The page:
Hit & Run

Most Pirated Films of 2015 Show That Stealing is Great for Hollywood

From Interstellar to Inside Out, stolen movies help increase and engage audiences.

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Via Variety, here's a list from "piracy tracking firm Excipio" of the most illegally downloaded films in 2015, many of which were actually released in 2014. The big numbers are the download counts from various torrent sites.

#1) 46,762,310 Interstellar (2014)
#2) 44,794,877 Furious 7 (2015)
#3) 41,594,159 Avengers: Age of Ultron (2015)
#4) 36,881,763 Jurassic World (2015)
#5) 36,443,244 Mad Max: Fury Road (2015)
#6) 33,953,737 American Sniper (2014)
#7) 32,126,827 Fifty Shades of Grey (2015)
#8) 31,574,872 The Hobbit: Battle Of The Five Armys (2014)
#9) 31,001,480 Terminator: Genisys (2015)
#10) 30,922,987 The Secret Service (2014)

Variety's Andrew Wallenstein throws in four more from 2015 to give totals for films released only last year:

#11) 26,792,863 Focus (2015)
#12) 25,883,469 San Andreas (2015)
#13) 23,495,140 The Minions (2015)
#14) 22,734,070 Inside Out (2015)

The list runs under the headline, "Top 10 Pirated Movies of 2015 See Alarming Increase In Downloads," and Wallenstein writes,

Excipio didn't change how it monitored piracy this year, and the tracking period is roughly the same. While the surging numbers clearly indicates piracy continues unabated worldwide, the growth of overseas markets like Brazil are key to fueling totals as well.

More here.

Movie piracy, like music piracy and to a lesser degree book piracy, is here to stay for the simple reason that it is technologically easy to do and virtually impossible to stop. More than two decades after the first mass panics about internet-enabled entertainment piracy, it should be clear to legacy companies that such a state of affairs is hardly a death sentence.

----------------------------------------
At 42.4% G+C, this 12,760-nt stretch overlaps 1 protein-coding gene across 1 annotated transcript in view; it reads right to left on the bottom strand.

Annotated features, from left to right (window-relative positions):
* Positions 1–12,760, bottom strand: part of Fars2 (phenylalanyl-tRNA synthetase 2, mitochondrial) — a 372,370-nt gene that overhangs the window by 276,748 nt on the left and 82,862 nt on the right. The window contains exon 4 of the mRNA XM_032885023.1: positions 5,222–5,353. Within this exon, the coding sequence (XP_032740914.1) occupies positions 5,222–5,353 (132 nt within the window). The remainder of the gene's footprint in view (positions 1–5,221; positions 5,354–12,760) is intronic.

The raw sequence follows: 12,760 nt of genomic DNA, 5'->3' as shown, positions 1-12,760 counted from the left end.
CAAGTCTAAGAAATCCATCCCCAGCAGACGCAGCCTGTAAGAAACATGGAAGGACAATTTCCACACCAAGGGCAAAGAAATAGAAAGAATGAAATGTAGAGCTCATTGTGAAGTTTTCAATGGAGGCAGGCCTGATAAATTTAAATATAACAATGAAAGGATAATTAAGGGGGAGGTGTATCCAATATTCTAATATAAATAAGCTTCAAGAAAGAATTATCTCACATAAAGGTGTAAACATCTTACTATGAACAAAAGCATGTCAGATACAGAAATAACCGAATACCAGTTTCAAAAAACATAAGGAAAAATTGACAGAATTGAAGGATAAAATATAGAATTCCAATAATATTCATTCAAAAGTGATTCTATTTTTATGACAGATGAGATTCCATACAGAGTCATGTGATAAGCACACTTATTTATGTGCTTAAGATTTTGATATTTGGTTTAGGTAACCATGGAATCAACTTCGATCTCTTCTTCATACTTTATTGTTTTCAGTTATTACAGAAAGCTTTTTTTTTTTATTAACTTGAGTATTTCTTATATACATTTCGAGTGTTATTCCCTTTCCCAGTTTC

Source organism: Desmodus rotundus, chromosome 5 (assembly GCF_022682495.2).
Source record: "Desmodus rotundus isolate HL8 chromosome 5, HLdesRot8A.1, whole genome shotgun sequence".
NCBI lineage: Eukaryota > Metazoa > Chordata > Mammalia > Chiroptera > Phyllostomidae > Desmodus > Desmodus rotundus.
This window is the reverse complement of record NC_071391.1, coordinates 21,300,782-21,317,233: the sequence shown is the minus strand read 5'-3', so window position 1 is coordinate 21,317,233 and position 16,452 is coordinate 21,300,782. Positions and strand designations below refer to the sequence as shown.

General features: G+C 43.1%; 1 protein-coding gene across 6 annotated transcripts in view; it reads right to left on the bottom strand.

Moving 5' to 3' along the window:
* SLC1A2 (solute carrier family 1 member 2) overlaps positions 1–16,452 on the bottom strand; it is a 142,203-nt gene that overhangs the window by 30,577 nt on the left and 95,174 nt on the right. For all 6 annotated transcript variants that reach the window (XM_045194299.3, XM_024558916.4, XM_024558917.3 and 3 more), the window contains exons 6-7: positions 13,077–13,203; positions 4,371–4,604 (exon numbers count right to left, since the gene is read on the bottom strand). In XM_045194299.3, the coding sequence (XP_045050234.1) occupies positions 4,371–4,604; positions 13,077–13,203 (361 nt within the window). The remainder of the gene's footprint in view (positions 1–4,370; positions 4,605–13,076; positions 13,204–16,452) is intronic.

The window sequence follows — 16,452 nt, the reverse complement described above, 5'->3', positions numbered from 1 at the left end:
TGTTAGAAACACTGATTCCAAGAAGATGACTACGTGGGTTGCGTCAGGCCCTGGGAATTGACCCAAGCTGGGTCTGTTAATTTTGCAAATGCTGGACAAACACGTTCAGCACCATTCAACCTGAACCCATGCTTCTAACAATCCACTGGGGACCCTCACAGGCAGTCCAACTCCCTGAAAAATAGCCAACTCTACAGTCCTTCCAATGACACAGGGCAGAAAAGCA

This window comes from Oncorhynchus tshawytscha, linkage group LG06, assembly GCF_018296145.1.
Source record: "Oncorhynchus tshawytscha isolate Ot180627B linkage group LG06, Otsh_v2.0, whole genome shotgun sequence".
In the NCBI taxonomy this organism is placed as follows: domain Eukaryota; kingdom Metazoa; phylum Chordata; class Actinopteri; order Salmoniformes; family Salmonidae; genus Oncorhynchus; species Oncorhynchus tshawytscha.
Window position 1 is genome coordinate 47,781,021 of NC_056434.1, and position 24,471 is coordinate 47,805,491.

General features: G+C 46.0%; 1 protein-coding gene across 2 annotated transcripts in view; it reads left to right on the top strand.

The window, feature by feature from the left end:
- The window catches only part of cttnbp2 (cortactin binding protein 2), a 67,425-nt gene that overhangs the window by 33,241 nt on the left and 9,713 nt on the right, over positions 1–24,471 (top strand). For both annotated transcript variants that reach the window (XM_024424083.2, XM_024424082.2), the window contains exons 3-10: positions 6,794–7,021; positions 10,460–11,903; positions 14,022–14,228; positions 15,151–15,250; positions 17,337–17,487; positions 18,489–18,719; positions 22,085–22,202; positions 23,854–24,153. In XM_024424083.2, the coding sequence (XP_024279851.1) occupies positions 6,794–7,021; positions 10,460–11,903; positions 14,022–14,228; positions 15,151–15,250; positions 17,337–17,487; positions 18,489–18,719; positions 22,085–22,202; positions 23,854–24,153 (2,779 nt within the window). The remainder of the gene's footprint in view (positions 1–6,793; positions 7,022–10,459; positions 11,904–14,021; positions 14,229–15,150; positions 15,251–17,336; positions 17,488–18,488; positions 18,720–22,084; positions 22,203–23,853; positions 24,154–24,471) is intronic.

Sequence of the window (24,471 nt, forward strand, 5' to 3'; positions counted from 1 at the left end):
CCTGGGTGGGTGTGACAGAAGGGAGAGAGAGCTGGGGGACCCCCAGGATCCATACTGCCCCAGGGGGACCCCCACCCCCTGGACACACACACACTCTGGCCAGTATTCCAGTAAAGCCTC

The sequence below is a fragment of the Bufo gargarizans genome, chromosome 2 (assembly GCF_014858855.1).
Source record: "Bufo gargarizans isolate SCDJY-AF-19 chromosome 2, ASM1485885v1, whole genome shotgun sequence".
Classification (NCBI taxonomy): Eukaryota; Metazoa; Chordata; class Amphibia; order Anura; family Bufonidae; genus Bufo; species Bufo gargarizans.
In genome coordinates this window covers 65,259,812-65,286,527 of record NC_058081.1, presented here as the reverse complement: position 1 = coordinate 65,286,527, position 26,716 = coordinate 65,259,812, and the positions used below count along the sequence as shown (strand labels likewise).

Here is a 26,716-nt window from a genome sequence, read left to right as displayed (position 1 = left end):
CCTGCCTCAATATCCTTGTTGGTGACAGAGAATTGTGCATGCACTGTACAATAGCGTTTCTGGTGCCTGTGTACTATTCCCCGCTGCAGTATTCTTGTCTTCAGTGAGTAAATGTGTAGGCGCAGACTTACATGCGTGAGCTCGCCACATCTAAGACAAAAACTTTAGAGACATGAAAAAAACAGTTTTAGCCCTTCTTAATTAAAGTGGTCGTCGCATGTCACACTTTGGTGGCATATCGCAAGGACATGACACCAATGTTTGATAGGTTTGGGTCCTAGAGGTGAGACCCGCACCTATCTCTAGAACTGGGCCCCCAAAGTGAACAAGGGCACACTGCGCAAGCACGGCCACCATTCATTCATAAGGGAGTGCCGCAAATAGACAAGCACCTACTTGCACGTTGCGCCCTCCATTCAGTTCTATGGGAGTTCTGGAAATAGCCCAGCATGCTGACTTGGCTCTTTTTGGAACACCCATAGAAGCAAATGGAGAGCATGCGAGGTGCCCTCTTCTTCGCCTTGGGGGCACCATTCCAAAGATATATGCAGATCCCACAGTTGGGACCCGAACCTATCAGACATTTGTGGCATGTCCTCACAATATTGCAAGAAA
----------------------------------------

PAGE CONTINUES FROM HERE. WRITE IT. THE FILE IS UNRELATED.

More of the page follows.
Which isn't to say that media companies don't need to change not just the products they make but how they distribute and market them. This shift is already well underway, of course, as anyone with a Pandora app, Netflix streaming account, Tivo, or video-on-demand cable package can tell you. Make it easy to find and consume whatever culture your audience wants whenever they want it and you'll do just fine. If you're a music performer, tour more often. If you're an old-time movie star, you might think about doing original streaming programming. As Kim Dotcom is fond of noting, release movies with global audiences at the same time everywhere on the planet and you'll do just fine at the box office. After all, people like to see big-screen spectacles on big screens, right?

The makers of the movies on this Top Ten list should take it as a sign of gratitude, not theft, when their flicks make such a list. Illegally downloaded movies, like illegally downloaded music, rarely if ever actually take money from the mouths of a big-shot producer or actor. Assume a world in which piracy tech doesn't exist. The most-likely reality is that given the choice between paying $20 or even $10 for a DVD version that comes out well after a movie's theatrical release or simply not watching a film, virtually all of today's pirates would choose the latter. As it is, pirates don't just steal stuff for free. They tend to be heavy consumers of legit product too. They help keep particular movies, stars, studios, directors, you name it, in public circulation long after the industry p.r. machine has shut down. They are unpaid advance men (and women) for Furious 23 and Avengers: Male Menopause.

Hollywood: Your problems will only really begin when the number of illegal downloads starts dropping every year.

Related: "How Should Libertarians Think About Intellectual Property?"

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